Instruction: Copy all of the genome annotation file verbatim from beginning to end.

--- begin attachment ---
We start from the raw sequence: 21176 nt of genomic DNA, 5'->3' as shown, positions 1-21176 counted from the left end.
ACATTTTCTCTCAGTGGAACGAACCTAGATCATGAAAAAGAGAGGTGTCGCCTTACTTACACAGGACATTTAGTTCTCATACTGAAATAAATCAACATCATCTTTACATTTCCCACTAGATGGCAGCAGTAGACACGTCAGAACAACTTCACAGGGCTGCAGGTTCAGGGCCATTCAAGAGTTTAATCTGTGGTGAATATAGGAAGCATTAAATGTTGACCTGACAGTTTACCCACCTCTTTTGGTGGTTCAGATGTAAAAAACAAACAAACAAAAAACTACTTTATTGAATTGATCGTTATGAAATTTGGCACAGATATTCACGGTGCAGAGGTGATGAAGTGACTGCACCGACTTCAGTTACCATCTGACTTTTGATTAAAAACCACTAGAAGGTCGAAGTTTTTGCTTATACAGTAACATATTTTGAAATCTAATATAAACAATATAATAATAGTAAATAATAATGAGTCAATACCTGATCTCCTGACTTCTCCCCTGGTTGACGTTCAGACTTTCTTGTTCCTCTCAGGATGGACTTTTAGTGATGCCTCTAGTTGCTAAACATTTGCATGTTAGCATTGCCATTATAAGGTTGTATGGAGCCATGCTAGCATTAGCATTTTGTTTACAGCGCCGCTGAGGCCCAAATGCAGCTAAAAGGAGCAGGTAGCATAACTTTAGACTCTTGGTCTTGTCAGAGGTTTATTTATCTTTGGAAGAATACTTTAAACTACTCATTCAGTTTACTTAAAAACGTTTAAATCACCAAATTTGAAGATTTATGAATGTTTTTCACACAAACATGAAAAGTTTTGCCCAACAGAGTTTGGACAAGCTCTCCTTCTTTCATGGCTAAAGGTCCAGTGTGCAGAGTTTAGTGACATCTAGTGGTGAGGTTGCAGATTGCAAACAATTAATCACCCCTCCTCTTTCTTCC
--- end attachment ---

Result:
We start from the raw sequence: 21176 nt of genomic DNA, 5'->3' as shown, positions 1-21176 counted from the left end.
ACATTTTCTCTCAGTGGAACGAACCTAGATCATGAAAAAGAGAGGTGTCGCCTTACTTACACAGGACATTTAGTTCTCATACTGAAATAAATCAACATCATCTTTACATTTCCCACTAGATGGCAGCAGTAGACACGTCAGAACAACTTCACAGGGCTGCAGGTTCAGGGCCATTCAAGAGTTTAATCTGTGGTGAATATAGGAAGCATTAAATGTTGACCTGACAGTTTACCCACCTCTTTTGGTGGTTCAGATGTAAAAAACAAACAAACAAAAAACTACTTTATTGAATTGATCGTTATGAAATTTGGCACAGATATTCACGGTGCAGAGGTGATGAAGTGACTGCACCGACTTCAGTTACCATCTGACTTTTGATTAAAAACCACTAGAAGGTCGAAGTTTTTGCTTATACAGTAACATATTTTGAAATCTAATATAAACAATATAATAATAGTAAATAATAATGAGTCAATACCTGATCTCCTGACTTCTCCCCTGGTTGACGTTCAGACTTTCTTGTTCCTCTCAGGATGGACTTTTAGTGATGCCTCTAGTTGCTAAACATTTGCATGTTAGCATTGCCATTATAAGGTTGTATGGAGCCATGCTAGCATTAGCATTTTGTTTACAGCGCCGCTGAGGCCCAAATGCAGCTAAAAGGAGCAGGTAGCATAACTTTAGACTCTTGGTCTTGTCAGAGGTTTATTTATCTTTGGAAGAATACTTTAAACTACTCATTCAGTTTACTTAAAAACGTTTAAATCACCAAATTTGAAGATTTATGAATGTTTTTCACACAAACATGAAAAGTTTTGCCCAACAGAGTTTGGACAAGCTCTCCTTCTTTCATGGCTAAAGGTCCAGTGTGCAGAGTTTAGTGACATCTAGTGGTGAGGTTGCAGATTGCAAACAATTAATCACCCCTCCTCTTTCTTCC